We humans like tradition. For example, whenever my husband’s family gets together the evening always ends with a game of Tripoley (a combination of Hearts, Poker, and Rummy). Yet sometimes we also like to change tradition—hence why my husband and I have been subtly attempting to introduce some of our new favorite table top games at family get-togethers.
Changing tradition can be as simple as altering family activities or (in my family’s case) holiday menus. Or, it can be paradigm-altering—like Copernicus and Galileo questioning the geocentric model of the solar system or the big bang theory challenging the Aristotelian view of an infinite universe.
Within the Christian family, there’s a growing tendency to question the traditional view of Adam and Eve (as historical individuals created directly by God) in light of pervasive human evolution theories. In a recent issue of Theology, News & Notes, a semiannual magazine from Fuller Seminary, New Testament professor J. R. Daniel Kirk suggests that we can accept an evolutionary view of Adam without damaging the Christology (study of the person and nature of Christ) outlined by the apostle Paul, primarily in Romans 5 and 1 Corinthians 15. Kirk writes,
Where, then, are we left, if the pressures of scientific inquiry lead us to take down the spire of a literal, historical Adam?…For many, the cognitive dissonance between the sciences and a historical Adam has already become too great to continue holding both. We therefore have to carefully determine whether the cause of Christ, and of truth, is better served by indicating that choice must be made between the two, or by retelling the narrative about the origins of humanity as we now understand it in light of the death and resurrection of Christ.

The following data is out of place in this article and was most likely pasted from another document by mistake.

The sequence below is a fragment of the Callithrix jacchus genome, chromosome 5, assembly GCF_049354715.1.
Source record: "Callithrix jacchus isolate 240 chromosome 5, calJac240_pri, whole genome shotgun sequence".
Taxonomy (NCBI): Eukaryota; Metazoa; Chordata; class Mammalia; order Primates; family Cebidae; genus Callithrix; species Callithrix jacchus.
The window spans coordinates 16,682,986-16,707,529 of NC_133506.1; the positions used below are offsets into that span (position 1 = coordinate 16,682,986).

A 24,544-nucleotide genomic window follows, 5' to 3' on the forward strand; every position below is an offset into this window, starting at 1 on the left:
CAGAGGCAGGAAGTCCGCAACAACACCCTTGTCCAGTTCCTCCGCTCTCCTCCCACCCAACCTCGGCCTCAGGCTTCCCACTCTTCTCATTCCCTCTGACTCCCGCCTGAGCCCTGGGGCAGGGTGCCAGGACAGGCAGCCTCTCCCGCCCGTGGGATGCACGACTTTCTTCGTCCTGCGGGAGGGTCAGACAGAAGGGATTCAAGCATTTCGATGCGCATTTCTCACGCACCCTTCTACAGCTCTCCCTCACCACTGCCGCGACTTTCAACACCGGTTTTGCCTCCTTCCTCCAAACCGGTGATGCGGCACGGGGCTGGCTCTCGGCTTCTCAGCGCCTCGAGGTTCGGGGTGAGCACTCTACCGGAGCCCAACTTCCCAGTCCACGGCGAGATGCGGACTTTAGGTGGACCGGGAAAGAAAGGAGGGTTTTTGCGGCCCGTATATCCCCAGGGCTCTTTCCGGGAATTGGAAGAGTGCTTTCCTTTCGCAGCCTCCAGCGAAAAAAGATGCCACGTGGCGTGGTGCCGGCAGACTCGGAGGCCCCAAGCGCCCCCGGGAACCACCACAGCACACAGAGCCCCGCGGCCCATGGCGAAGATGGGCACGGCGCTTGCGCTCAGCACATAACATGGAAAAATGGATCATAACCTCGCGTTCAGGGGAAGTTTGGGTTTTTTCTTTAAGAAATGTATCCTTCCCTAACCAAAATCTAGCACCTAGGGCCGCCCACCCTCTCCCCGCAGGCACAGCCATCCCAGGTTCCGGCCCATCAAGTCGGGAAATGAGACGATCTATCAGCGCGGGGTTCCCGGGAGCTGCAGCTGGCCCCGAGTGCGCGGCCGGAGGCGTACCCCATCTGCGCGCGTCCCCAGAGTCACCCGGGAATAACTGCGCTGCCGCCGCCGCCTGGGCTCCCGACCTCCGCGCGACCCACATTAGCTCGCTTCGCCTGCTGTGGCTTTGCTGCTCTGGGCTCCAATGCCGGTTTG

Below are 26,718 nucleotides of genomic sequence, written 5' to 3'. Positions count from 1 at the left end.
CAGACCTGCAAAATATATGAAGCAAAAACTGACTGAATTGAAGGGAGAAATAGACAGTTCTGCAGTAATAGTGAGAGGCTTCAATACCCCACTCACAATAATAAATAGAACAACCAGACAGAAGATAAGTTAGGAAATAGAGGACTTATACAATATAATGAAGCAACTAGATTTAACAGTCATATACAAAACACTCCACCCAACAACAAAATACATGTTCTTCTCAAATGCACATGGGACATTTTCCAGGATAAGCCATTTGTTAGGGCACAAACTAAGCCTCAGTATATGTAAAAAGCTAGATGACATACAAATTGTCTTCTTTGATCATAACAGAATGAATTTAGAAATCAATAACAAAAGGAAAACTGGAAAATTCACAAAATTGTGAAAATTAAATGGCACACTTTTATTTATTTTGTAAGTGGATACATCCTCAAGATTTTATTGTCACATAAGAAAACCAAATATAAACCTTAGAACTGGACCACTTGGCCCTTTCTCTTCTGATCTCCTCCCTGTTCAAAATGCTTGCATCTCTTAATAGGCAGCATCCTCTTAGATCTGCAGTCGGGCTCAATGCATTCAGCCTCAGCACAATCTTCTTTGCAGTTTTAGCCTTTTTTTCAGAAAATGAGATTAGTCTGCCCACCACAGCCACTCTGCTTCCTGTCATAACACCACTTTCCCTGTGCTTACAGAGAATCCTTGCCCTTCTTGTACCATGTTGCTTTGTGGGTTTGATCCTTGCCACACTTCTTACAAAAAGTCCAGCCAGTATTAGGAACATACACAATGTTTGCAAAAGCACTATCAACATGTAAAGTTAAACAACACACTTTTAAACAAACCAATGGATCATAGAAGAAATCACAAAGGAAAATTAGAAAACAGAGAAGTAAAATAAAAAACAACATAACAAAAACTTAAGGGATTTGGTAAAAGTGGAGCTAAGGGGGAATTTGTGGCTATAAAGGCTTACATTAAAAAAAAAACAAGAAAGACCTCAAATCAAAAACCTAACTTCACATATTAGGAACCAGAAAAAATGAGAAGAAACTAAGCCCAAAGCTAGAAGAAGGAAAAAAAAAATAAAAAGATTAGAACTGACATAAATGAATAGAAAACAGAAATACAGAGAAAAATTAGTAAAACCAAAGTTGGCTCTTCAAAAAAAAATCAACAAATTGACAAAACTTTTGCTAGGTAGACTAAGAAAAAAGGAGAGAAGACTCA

This is a tricky topic and I appreciate Kirk’s thoughtful approach to it. Still, the thought of “retelling” the biblical origins story makes me a little uneasy. Would we be retelling the story in order to accommodate modern views, or because scientific data or theological understanding actually warrant a change? If the first reason, there’s a lot of stuff in the Bible that people would like to change to suit modern philosophies and tastes—how much, then, should we alter to accommodate them? If the second reason, what if the scientific foundation for human evolution is not as solid as is generally believed?
RTB biochemist Fuz Rana lays out several lines of evidence that buttress the traditional view of Adam and Eve while showing that it’s reasonable to question the evolutionary view.
- Molecular anthropology – Genetic studies suggest that humanity had a recent origin in East Africa from a small population that expanded rapidly and migrated. These findings integrate well with the origins explanations in Genesis. Just this week Fuz posted an update to this research.
- Differences between humans and hominids – More and more research, including genetic studies, indicates that hominids are dead ends and side branches, rather than humanity’s evolutionary predecessors.
- Cultural big bang – Archaeological discoveries reveal tools and pseudo-cultural practices among hominids remained static for tens of thousands of years. But when modern humans appeared, the sophistication of tools and tool manufacturing increased dramatically, and religious and artistic expression appeared for the first time. These findings line up with biblical view of humans uniquely as God’s image bearers.
From the theological side of things, rejecting an historical Adam and Eve does raise legitimate concerns. How does the evolutionary view of humanity impact the genre of Genesis? How does it influence our understanding of God’s role as Creator and Redeemer? What about the doctrine of original sin? RTB philosopher and theologian Kenneth Samples discusses some of these concerns with Dr. Vern Poythress of Westminster Theological Seminary on an episode of Straight Thinking.
It’s a lot to think about. Clearly, the historical Adam and Eve is a tradition that not only warrants careful handling and thoughtful dialogue but also may be worth keeping.
Resources: For more on RTB’s human origins model, check out these resources.